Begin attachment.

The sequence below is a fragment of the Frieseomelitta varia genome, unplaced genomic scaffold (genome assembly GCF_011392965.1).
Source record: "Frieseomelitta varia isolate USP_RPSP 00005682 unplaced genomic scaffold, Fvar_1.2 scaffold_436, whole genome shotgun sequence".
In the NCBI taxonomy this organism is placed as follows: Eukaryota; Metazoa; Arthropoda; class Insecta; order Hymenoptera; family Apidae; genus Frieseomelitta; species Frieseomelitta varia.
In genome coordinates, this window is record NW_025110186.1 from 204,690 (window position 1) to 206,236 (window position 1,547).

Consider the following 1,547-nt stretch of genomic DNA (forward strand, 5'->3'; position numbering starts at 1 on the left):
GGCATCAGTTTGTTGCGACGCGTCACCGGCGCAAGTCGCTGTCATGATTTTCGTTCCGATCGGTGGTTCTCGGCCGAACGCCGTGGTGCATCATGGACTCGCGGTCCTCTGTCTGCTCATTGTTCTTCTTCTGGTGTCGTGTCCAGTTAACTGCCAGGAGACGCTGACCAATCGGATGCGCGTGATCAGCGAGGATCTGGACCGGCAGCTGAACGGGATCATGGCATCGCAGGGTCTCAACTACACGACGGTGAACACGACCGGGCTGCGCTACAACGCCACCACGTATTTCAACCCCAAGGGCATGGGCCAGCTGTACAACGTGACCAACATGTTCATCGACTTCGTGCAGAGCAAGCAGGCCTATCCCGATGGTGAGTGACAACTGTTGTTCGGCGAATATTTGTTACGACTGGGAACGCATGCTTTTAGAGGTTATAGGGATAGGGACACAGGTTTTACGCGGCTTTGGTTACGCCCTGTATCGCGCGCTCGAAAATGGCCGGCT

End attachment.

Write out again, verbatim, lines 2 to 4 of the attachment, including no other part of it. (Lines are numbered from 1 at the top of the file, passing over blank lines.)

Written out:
Source record: "Frieseomelitta varia isolate USP_RPSP 00005682 unplaced genomic scaffold, Fvar_1.2 scaffold_436, whole genome shotgun sequence".
In the NCBI taxonomy this organism is placed as follows: Eukaryota; Metazoa; Arthropoda; class Insecta; order Hymenoptera; family Apidae; genus Frieseomelitta; species Frieseomelitta varia.
In genome coordinates, this window is record NW_025110186.1 from 204,690 (window position 1) to 206,236 (window position 1,547).